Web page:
This summer’s record-setting heat wave is enhancing storylines in Low Winter Sun, a 10-part AMC series shot in Detroit that premieres August 11. The show is a co-production of Endemol Studios and AMC Studio. The ensemble cast includes Mark Strong (Zero Dark Thirty) and Lennie James (The Walking Dead, Jericho).
Charles Dawson (Ruben Santiago-Hudson) and detective Frank Agnew (Mark Strong). Photo by Alicia Gbur/AMC
Low Winter Sun is a contemporary story of murder, deception, revenge and corruption in a world where the line between cops and criminals is blurred. The show’s executive producer, writer and show runner is Chris Mundy (Criminal Minds, Cold Case).
Mundy’s pilot follows the murder of a cop by a fellow detective, who seems to have carried out the perfect crime. The murder sets up the series’ drama, changing the detective’s life and pulling him deeper into the Detroit underworld. The story is based on a 2006 British miniseries of the same name.
Director of photography Patrick Murguia (Brooklyn’s Finest) chose three ARRI Alexas to capture the 10 one-hour episodes of season one. His lens package included Zeiss Ultra Primes, Zeiss Super Speeds and an assortment of Angenieux Optimo zooms ranging from 15-40mm to 24-290mm.
“All these lenses are very practical and easy to shoot quickly. Having three different [zoom] lenses, you’re covering a big range from 15mm to 120mm, which allows us to work really fast when we need to. These zoom lenses have a great quality, and we use them for maybe 60 percent of what we do,” Murguia says.
Photo by Alicia Gbur/AMC
He adds that he was able to shoot a scene lit with only two candles situated around a table with a Super Speed lens. “When we are doing scenes outside, I like to use only the lights of the city, and those kinds of lenses make it possible. I really wanted to use these particular lenses because they’re older. HD is too sharp. When you use older lenses, it makes everything a bit softer and more cinematic. And by using the Ultra Prime lenses, we can point at a very bright background or window without flaring. They hold up very well.”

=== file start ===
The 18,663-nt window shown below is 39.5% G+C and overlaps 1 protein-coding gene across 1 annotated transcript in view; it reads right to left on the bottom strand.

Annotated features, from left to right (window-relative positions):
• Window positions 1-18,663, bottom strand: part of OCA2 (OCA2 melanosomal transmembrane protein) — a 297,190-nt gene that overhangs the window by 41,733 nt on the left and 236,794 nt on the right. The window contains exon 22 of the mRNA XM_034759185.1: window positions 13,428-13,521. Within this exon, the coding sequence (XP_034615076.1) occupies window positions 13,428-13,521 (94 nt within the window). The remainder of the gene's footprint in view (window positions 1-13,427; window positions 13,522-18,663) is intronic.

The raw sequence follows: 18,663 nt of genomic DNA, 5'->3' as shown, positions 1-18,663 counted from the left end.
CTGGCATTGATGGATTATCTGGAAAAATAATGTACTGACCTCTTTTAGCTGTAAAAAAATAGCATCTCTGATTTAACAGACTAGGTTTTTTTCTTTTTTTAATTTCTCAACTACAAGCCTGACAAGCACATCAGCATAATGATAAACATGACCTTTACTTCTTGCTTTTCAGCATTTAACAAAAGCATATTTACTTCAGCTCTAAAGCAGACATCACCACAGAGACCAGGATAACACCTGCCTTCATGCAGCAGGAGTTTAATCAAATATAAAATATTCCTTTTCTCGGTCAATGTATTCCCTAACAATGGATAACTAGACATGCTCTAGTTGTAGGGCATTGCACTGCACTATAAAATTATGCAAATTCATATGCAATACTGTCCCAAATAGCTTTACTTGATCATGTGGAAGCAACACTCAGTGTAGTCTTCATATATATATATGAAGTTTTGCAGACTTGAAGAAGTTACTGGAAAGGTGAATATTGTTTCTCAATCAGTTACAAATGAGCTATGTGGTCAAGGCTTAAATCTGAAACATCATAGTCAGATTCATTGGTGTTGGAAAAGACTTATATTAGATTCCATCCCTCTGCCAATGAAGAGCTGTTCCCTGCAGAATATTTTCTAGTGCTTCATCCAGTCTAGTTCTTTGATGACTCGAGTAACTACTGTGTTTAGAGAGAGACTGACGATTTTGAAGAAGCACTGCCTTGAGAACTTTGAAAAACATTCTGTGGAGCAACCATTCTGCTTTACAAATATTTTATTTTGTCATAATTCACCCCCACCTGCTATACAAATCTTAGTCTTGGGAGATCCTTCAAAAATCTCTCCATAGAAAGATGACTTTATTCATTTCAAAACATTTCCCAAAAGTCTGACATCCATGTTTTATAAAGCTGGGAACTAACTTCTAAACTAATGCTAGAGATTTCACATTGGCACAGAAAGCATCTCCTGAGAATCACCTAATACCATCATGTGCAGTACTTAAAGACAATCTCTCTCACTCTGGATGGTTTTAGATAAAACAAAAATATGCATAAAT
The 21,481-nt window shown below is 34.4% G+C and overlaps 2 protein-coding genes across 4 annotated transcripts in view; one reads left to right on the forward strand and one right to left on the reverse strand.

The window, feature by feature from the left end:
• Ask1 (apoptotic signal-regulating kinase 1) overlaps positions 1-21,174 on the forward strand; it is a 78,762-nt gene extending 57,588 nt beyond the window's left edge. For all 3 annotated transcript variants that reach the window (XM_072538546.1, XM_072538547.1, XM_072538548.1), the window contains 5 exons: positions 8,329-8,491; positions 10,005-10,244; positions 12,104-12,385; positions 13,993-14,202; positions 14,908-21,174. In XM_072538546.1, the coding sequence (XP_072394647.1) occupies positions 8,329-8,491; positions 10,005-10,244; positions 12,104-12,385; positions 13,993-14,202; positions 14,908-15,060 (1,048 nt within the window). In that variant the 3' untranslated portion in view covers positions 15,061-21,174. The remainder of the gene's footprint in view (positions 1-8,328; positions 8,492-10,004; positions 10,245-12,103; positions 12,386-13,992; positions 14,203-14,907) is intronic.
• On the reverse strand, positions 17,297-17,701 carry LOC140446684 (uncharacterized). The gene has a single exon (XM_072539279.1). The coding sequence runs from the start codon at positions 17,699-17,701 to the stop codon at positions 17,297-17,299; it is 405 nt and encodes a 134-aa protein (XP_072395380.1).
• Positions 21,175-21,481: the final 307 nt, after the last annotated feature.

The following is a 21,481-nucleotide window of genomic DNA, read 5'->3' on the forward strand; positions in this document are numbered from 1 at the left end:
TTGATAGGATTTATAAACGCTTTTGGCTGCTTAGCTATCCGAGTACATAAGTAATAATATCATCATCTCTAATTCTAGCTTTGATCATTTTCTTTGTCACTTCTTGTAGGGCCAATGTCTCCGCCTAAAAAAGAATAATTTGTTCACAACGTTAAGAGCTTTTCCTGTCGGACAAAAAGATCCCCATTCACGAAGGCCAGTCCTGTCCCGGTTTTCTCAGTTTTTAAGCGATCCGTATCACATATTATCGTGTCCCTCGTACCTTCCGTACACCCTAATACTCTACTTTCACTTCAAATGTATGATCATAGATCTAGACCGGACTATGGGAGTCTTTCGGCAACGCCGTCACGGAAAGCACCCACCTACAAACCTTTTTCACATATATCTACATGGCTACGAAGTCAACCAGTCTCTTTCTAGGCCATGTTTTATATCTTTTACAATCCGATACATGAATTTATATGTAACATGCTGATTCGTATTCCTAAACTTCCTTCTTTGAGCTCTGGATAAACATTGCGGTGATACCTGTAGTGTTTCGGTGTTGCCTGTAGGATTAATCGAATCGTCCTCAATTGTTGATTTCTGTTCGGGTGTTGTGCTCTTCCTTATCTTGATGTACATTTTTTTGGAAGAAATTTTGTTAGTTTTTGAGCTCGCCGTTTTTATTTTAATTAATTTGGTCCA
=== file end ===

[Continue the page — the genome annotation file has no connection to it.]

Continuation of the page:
Murguia believes the option of shooting in low light is a huge advantage of digital technology. “I’m trying to make it look real. By using the Alexa … that helps a lot. With film, you have different texture in terms of grain and contrast and saturation. With HD video, you lose some of the palette of colors, notably in some facial shots. You have to think about every resource you have to get the right feeling for every scene.”
And apparently some fast-thinking innovation never hurts. “We shot a scene for the pilot where [key characters] Frank and Geddes are throwing a car with a body into the river. We were working with very low light conditions. It was very late, with very little light in the sky. I ended up using my iPhone and someone else’s iPhone to light the scene. I used a free [flashlight] application called Just Light. The two iPhones we used were slightly different in color—one more green and one more magenta. We used those two iPhones to replicate the lights on the car’s dashboard.”
Photo by Alicia Gbur/AMC
Murguia says principal photography on the first season was not set to conclude until early August, thereby taking the Motor City shoot well into the summer. “Detroit as a city is a very interesting backdrop, full of texture with a wide range of locations. The set itself is located in a big warehouse near the Packard Automotive Plant, the largest abandoned factory in the world.
“The Detroit Masonic Temple is very well preserved and one of my favorite locations to shoot. We did a boxing fight scene there in this beautiful hall with balconies and ornate decor with wood detail and big chandeliers, and in the middle of this place we have a boxing ring. It was one of my favorite locations because of the contrast between the set and what was happening in the scene,” Murguia says. “Then we jump into the city streets, which are filled with buildings and homes that have turned into ashes.”
The DP says Low Winter Sun has a much more cinematic feel to it than typical television content. “We have to achieve that cinematic look in such a short period of time. That’s our biggest challenge. Fortunately we have an incredible production team and production designer. As I am shooting, I don’t have a lot of time to prep with a new director for each episode, so on Sundays I go with the new director and scout locations. I can’t work a location before seeing it and thinking about it. The only way to make it happen is to give it extra time and effort,” says Murguia. “Our work hours are not just our shooting hours.”